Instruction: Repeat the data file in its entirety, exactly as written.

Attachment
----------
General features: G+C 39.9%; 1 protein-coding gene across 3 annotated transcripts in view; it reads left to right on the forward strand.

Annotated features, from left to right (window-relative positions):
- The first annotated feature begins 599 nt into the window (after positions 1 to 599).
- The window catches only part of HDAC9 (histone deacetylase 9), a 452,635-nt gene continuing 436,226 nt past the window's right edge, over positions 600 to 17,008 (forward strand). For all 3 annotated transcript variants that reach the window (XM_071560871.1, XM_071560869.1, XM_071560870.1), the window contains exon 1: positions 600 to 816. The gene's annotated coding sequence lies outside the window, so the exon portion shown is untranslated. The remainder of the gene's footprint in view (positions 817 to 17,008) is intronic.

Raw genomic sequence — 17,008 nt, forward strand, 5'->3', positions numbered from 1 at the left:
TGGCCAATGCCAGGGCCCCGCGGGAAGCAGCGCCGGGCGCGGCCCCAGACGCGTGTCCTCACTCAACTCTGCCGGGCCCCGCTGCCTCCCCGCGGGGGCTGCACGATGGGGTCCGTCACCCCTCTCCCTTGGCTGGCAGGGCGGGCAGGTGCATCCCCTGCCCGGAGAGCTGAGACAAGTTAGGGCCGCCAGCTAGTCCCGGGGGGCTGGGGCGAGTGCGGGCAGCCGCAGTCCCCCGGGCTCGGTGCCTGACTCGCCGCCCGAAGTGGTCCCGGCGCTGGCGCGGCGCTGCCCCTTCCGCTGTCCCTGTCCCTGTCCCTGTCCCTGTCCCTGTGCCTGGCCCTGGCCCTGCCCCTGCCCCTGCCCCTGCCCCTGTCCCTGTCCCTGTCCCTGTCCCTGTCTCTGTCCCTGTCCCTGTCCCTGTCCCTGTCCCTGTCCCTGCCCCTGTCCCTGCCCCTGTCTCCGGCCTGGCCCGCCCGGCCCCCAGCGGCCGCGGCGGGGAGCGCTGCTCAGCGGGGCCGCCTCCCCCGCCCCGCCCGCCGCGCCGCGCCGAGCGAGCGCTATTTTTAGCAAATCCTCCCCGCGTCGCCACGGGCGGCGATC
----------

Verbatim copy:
General features: G+C 39.9%; 1 protein-coding gene across 3 annotated transcripts in view; it reads left to right on the forward strand.

Annotated features, from left to right (window-relative positions):
- The first annotated feature begins 599 nt into the window (after positions 1 to 599).
- The window catches only part of HDAC9 (histone deacetylase 9), a 452,635-nt gene continuing 436,226 nt past the window's right edge, over positions 600 to 17,008 (forward strand). For all 3 annotated transcript variants that reach the window (XM_071560871.1, XM_071560869.1, XM_071560870.1), the window contains exon 1: positions 600 to 816. The gene's annotated coding sequence lies outside the window, so the exon portion shown is untranslated. The remainder of the gene's footprint in view (positions 817 to 17,008) is intronic.

Raw genomic sequence — 17,008 nt, forward strand, 5'->3', positions numbered from 1 at the left:
TGGCCAATGCCAGGGCCCCGCGGGAAGCAGCGCCGGGCGCGGCCCCAGACGCGTGTCCTCACTCAACTCTGCCGGGCCCCGCTGCCTCCCCGCGGGGGCTGCACGATGGGGTCCGTCACCCCTCTCCCTTGGCTGGCAGGGCGGGCAGGTGCATCCCCTGCCCGGAGAGCTGAGACAAGTTAGGGCCGCCAGCTAGTCCCGGGGGGCTGGGGCGAGTGCGGGCAGCCGCAGTCCCCCGGGCTCGGTGCCTGACTCGCCGCCCGAAGTGGTCCCGGCGCTGGCGCGGCGCTGCCCCTTCCGCTGTCCCTGTCCCTGTCCCTGTCCCTGTCCCTGTGCCTGGCCCTGGCCCTGCCCCTGCCCCTGCCCCTGCCCCTGTCCCTGTCCCTGTCCCTGTCCCTGTCTCTGTCCCTGTCCCTGTCCCTGTCCCTGTCCCTGTCCCTGCCCCTGTCCCTGCCCCTGTCTCCGGCCTGGCCCGCCCGGCCCCCAGCGGCCGCGGCGGGGAGCGCTGCTCAGCGGGGCCGCCTCCCCCGCCCCGCCCGCCGCGCCGCGCCGAGCGAGCGCTATTTTTAGCAAATCCTCCCCGCGTCGCCACGGGCGGCGATC